From Joe Harrington from Limerick – “I met him in Dublin in 1972 when I stayed with him and Aine (and a few other notorious and not so notorious characters) in the place that I think was known as Parnell Road, in Harold’s Cross. Much later in Limerick the link to Rayner was persistent. He looked to us in the Treaty City for sorting the practical aspects of producing the six or so editions of his ‘The Story of the Limerick Soviet’ – aspects such as typing out his handwritten and long revised tracts of the narrative – on the old-fashioned typewriter, tippex and all. Every edition had to be launched and to succeed in putting a time limit on Rayner’s speeches, on those occasions, was never easy. As Pat O’Connor could tell and as Mary O’Donnell tells, there was always a story to tell after Rayner returned home.”
“Rayner saw the Limerick Soviet as extremely important, as a clear-cut example, in so many ways, of how workers can change society and the lessons from that effort – the strike weapon, the organisation of a society without bosses (if only for a short while), the impinging national question, the international aspect and the bureaucrats and the clerics’ sell-out. Apart from his other work, Rayner Lysaght’s labours on the Soviet has ensured that he has made a difference. Sure, that’s what legends of the socialist movement do.”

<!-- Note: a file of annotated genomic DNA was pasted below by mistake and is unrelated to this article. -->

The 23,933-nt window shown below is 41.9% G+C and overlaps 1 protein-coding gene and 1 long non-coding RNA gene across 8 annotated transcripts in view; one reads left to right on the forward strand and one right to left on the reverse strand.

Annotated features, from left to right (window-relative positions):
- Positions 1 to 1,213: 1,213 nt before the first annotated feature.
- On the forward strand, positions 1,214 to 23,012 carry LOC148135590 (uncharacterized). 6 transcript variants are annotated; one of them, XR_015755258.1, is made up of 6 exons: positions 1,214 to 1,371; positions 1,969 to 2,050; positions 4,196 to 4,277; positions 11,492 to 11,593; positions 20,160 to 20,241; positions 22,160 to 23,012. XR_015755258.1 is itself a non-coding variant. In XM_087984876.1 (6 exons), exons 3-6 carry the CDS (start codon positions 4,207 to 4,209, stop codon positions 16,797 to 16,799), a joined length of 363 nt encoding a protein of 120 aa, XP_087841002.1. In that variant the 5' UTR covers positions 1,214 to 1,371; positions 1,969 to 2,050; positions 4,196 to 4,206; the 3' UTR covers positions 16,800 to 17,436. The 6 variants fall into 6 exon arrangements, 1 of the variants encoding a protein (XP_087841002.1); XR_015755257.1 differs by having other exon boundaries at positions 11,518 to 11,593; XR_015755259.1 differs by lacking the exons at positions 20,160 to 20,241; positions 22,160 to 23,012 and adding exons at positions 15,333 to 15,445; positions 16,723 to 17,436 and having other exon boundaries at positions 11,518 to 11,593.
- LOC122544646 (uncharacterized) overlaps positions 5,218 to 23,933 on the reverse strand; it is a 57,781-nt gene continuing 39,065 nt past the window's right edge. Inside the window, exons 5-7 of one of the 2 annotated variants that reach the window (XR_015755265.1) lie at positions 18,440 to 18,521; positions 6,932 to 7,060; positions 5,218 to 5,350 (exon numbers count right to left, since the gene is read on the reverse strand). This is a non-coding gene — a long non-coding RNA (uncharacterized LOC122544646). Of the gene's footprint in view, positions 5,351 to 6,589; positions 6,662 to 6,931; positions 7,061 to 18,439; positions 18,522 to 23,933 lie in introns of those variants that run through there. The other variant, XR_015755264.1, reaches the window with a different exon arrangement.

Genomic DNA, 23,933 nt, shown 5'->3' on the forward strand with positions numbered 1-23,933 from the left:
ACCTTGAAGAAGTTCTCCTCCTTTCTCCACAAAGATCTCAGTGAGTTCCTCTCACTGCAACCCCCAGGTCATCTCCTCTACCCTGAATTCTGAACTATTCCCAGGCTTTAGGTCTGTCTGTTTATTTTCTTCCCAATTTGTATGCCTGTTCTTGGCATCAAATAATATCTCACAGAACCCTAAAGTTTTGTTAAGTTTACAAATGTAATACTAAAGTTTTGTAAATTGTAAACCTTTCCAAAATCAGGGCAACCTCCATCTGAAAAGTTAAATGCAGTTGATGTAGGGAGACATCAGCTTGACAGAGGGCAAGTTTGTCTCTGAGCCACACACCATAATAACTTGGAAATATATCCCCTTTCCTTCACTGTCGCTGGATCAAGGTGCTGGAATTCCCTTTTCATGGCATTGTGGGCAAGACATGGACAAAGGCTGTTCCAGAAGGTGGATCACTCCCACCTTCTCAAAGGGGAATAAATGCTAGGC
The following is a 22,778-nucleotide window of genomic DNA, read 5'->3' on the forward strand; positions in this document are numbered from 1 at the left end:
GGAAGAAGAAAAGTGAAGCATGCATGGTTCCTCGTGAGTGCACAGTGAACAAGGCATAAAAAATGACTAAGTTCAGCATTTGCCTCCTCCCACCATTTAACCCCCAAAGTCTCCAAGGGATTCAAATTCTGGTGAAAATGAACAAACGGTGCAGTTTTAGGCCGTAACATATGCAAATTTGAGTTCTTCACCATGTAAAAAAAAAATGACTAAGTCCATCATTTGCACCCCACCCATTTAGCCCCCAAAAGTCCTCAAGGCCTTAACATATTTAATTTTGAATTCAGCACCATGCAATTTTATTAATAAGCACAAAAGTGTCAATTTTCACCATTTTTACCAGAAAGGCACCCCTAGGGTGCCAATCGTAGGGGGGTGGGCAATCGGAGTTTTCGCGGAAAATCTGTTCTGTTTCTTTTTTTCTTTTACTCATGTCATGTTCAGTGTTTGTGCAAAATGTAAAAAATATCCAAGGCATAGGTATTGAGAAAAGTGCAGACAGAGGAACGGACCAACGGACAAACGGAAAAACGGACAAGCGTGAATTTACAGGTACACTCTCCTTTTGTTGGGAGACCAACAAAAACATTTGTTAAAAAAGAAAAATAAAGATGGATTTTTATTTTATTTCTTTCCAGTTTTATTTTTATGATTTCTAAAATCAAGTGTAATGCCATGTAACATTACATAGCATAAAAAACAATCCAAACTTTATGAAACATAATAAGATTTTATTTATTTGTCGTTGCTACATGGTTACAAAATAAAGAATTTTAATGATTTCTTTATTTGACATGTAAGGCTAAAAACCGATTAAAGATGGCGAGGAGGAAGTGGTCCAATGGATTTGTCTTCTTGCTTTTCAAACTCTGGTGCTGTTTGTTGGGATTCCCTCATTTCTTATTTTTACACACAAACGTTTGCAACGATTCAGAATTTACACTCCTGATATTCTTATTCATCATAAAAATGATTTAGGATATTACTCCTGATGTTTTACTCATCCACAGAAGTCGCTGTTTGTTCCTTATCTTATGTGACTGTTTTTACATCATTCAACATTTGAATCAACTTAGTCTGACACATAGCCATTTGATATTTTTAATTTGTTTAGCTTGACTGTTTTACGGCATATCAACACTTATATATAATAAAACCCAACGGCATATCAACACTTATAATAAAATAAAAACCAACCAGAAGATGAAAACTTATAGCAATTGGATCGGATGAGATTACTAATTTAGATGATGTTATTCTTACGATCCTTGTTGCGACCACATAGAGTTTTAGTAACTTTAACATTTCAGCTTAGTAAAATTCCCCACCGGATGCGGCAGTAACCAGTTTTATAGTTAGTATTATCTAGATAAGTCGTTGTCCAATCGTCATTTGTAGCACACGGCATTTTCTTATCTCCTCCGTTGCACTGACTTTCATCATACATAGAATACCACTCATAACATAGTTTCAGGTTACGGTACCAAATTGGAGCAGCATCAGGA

Anne also noted the other aspects of Rayner’s life that contributed to making him the valued friend and comrade that he was – “Rayner had an interest in so many things. You wouldn’t associate him with folk music, but he knew about and could talk about the artists, the songs, the persons mentioned in them. There was nothing unusual in Rayner reading a weighty tome by Marx or Trotsky, then proceeding to a comic or watching a TV detective series or reading a crime novel, a passion he shared with the Belgian Marxist, the late Ernest Mandel.”
“Rayner had an unquenchable curiosity about just about everything. He was a remarkable man – an author and historian, an activist, he was witty with a wiry sense of humour and enjoyed performing his party piece often with his rendition I am an English Man. He was a devoted husband to Aine.”